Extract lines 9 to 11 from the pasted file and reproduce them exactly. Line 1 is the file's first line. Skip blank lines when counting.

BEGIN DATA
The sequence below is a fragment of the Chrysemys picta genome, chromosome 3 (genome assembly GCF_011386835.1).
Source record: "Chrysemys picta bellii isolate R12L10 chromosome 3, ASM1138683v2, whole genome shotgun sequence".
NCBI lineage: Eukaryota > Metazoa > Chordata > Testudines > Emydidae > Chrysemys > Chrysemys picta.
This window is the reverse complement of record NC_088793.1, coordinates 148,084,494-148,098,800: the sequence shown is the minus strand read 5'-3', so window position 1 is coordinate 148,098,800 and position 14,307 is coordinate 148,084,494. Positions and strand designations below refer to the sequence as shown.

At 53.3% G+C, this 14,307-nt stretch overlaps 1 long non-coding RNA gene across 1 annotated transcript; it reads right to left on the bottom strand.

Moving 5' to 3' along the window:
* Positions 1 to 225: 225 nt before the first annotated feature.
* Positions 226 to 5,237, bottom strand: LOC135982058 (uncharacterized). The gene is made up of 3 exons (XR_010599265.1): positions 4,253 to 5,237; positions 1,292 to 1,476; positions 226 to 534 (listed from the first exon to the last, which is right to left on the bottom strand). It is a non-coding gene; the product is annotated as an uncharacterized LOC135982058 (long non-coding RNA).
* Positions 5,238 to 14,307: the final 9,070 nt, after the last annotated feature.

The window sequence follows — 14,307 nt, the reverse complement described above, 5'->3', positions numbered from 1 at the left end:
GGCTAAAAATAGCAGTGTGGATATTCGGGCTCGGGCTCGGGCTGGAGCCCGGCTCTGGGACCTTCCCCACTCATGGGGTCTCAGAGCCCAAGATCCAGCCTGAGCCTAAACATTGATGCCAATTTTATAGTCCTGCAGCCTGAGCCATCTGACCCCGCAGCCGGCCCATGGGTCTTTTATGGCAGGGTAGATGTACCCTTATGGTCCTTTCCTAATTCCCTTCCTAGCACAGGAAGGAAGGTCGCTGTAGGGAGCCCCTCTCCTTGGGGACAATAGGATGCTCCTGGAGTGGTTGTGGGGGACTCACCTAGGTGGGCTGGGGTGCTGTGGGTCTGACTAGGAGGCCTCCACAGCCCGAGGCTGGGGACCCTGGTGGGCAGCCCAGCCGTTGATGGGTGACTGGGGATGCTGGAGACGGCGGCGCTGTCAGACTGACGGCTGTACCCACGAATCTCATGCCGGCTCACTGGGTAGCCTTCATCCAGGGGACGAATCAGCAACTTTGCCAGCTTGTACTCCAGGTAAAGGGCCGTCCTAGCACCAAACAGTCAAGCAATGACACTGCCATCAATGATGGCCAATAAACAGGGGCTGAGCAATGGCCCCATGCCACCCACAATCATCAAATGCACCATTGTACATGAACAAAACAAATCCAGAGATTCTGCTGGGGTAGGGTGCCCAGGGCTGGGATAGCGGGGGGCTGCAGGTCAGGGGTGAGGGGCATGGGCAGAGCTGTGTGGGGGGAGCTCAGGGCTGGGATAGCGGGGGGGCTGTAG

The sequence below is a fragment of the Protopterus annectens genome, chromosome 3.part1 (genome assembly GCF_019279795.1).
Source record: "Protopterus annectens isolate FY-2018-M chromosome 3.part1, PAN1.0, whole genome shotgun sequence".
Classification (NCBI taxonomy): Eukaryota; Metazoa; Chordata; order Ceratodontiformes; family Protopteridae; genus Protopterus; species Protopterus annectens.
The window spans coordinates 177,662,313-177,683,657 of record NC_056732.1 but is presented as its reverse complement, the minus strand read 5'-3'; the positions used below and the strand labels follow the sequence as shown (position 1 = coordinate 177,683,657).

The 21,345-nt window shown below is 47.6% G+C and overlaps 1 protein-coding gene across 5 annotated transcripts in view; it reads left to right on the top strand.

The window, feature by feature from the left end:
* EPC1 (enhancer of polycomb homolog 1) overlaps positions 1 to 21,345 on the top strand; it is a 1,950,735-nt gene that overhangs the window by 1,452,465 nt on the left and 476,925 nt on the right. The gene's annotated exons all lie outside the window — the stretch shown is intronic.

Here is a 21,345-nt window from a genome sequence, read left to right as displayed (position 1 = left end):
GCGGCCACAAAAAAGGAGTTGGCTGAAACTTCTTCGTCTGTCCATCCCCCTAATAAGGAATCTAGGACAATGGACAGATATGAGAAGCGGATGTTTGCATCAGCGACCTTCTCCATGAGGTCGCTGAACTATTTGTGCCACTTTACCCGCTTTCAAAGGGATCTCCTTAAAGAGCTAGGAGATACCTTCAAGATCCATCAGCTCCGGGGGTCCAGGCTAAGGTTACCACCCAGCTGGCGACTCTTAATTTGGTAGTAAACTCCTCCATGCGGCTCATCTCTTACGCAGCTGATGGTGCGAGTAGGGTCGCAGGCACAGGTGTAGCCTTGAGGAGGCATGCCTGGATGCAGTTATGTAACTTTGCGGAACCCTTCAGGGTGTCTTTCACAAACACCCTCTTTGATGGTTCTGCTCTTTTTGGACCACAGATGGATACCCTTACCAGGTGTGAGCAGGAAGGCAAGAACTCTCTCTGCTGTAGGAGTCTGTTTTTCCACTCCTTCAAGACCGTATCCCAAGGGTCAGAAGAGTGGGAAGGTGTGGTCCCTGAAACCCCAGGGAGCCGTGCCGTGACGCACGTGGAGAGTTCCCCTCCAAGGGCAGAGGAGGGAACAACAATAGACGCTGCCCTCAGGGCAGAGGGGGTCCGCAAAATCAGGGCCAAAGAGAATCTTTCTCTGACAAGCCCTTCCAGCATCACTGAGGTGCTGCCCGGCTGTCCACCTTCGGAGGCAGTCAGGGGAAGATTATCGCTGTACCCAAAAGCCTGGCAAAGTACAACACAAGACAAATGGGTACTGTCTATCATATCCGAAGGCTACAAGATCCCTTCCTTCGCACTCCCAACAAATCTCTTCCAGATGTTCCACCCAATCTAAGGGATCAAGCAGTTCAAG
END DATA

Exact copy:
* Positions 5,238 to 14,307: the final 9,070 nt, after the last annotated feature.

The window sequence follows — 14,307 nt, the reverse complement described above, 5'->3', positions numbered from 1 at the left end:
GGCTAAAAATAGCAGTGTGGATATTCGGGCTCGGGCTCGGGCTGGAGCCCGGCTCTGGGACCTTCCCCACTCATGGGGTCTCAGAGCCCAAGATCCAGCCTGAGCCTAAACATTGATGCCAATTTTATAGTCCTGCAGCCTGAGCCATCTGACCCCGCAGCCGGCCCATGGGTCTTTTATGGCAGGGTAGATGTACCCTTATGGTCCTTTCCTAATTCCCTTCCTAGCACAGGAAGGAAGGTCGCTGTAGGGAGCCCCTCTCCTTGGGGACAATAGGATGCTCCTGGAGTGGTTGTGGGGGACTCACCTAGGTGGGCTGGGGTGCTGTGGGTCTGACTAGGAGGCCTCCACAGCCCGAGGCTGGGGACCCTGGTGGGCAGCCCAGCCGTTGATGGGTGACTGGGGATGCTGGAGACGGCGGCGCTGTCAGACTGACGGCTGTACCCACGAATCTCATGCCGGCTCACTGGGTAGCCTTCATCCAGGGGACGAATCAGCAACTTTGCCAGCTTGTACTCCAGGTAAAGGGCCGTCCTAGCACCAAACAGTCAAGCAATGACACTGCCATCAATGATGGCCAATAAACAGGGGCTGAGCAATGGCCCCATGCCACCCACAATCATCAAATGCACCATTGTACATGAACAAAACAAATCCAGAGATTCTGCTGGGGTAGGGTGCCCAGGGCTGGGATAGCGGGGGGCTGCAGGTCAGGGGTGAGGGGCATGGGCAGAGCTGTGTGGGGGGAGCTCAGGGCTGGGATAGCGGGGGGGCTGTAG